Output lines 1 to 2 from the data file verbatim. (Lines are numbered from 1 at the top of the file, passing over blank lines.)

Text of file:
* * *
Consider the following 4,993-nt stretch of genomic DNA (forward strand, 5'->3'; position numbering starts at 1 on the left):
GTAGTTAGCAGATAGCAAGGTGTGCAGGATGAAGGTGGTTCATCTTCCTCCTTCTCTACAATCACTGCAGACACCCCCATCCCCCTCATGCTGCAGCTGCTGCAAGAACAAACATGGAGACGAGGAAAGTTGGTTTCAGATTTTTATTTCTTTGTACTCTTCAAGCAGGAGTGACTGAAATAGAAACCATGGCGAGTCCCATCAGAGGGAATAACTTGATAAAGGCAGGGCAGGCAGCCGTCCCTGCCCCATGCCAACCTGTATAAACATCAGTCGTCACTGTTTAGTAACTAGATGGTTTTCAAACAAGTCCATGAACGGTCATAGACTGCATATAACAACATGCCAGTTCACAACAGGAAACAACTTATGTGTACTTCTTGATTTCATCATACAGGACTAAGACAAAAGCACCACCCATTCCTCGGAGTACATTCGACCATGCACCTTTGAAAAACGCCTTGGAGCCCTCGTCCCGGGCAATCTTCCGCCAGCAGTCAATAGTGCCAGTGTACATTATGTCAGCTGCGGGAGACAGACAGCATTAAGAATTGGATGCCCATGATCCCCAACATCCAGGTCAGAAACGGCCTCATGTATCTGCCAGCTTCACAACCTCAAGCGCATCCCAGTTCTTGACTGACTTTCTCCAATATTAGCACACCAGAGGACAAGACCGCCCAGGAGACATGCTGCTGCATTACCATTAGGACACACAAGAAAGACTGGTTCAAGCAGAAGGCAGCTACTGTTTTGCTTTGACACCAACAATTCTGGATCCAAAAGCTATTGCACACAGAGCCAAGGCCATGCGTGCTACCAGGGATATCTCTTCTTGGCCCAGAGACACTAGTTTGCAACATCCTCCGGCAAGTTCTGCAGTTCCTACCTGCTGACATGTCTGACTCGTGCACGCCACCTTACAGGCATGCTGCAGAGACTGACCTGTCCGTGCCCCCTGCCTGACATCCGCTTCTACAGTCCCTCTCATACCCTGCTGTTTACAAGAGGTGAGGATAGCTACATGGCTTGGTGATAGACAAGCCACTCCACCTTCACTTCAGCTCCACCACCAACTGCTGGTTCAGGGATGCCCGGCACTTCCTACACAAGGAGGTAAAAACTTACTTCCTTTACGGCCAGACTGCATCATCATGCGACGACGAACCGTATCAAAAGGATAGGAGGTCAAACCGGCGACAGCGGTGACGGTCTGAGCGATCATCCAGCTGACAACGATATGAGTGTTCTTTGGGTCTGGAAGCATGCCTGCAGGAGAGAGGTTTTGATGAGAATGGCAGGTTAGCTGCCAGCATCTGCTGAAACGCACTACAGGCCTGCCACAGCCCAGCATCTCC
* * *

Consider the following 4,993-nt stretch of genomic DNA (forward strand, 5'->3'; position numbering starts at 1 on the left):
GTAGTTAGCAGATAGCAAGGTGTGCAGGATGAAGGTGGTTCATCTTCCTCCTTCTCTACAATCACTGCAGACACCCCCATCCCCCTCATGCTGCAGCTGCTGCAAGAACAAACATGGAGACGAGGAAAGTTGGTTTCAGATTTTTATTTCTTTGTACTCTTCAAGCAGGAGTGACTGAAATAGAAACCATGGCGAGTCCCATCAGAGGGAATAACTTGATAAAGGCAGGGCAGGCAGCCGTCCCTGCCCCATGCCAACCTGTATAAACATCAGTCGTCACTGTTTAGTAACTAGATGGTTTTCAAACAAGTCCATGAACGGTCATAGACTGCATATAACAACATGCCAGTTCACAACAGGAAACAACTTATGTGTACTTCTTGATTTCATCATACAGGACTAAGACAAAAGCACCACCCATTCCTCGGAGTACATTCGACCATGCACCTTTGAAAAACGCCTTGGAGCCCTCGTCCCGGGCAATCTTCCGCCAGCAGTCAATAGTGCCAGTGTACATTATGTCAGCTGCGGGAGACAGACAGCATTAAGAATTGGATGCCCATGATCCCCAACATCCAGGTCAGAAACGGCCTCATGTATCTGCCAGCTTCACAACCTCAAGCGCATCCCAGTTCTTGACTGACTTTCTCCAATATTAGCACACCAGAGGACAAGACCGCCCAGGAGACATGCTGCTGCATTACCATTAGGACACACAAGAAAGACTGGTTCAAGCAGAAGGCAGCTACTGTTTTGCTTTGACACCAACAATTCTGGATCCAAAAGCTATTGCACACAGAGCCAAGGCCATGCGTGCTACCAGGGATATCTCTTCTTGGCCCAGAGACACTAGTTTGCAACATCCTCCGGCAAGTTCTGCAGTTCCTACCTGCTGACATGTCTGACTCGTGCACGCCACCTTACAGGCATGCTGCAGAGACTGACCTGTCCGTGCCCCCTGCCTGACATCCGCTTCTACAGTCCCTCTCATACCCTGCTGTTTACAAGAGGTGAGGATAGCTACATGGCTTGGTGATAGACAAGCCACTCCACCTTCACTTCAGCTCCACCACCAACTGCTGGTTCAGGGATGCCCGGCACTTCCTACACAAGGAGGTAAAAACTTACTTCCTTTACGGCCAGACTGCATCATCATGCGACGACGAACCGTATCAAAAGGATAGGAGGTCAAACCGGCGACAGCGGTGACGGTCTGAGCGATCATCCAGCTGACAACGATATGAGTGTTCTTTGGGTCTGGAAGCATGCCTGCAGGAGAGAGGTTTTGATGAGAATGGCAGGTTAGCTGCCAGCATCTGCTGAAACGCACTACAGGCCTGCCACAGCCCAGCATCTCC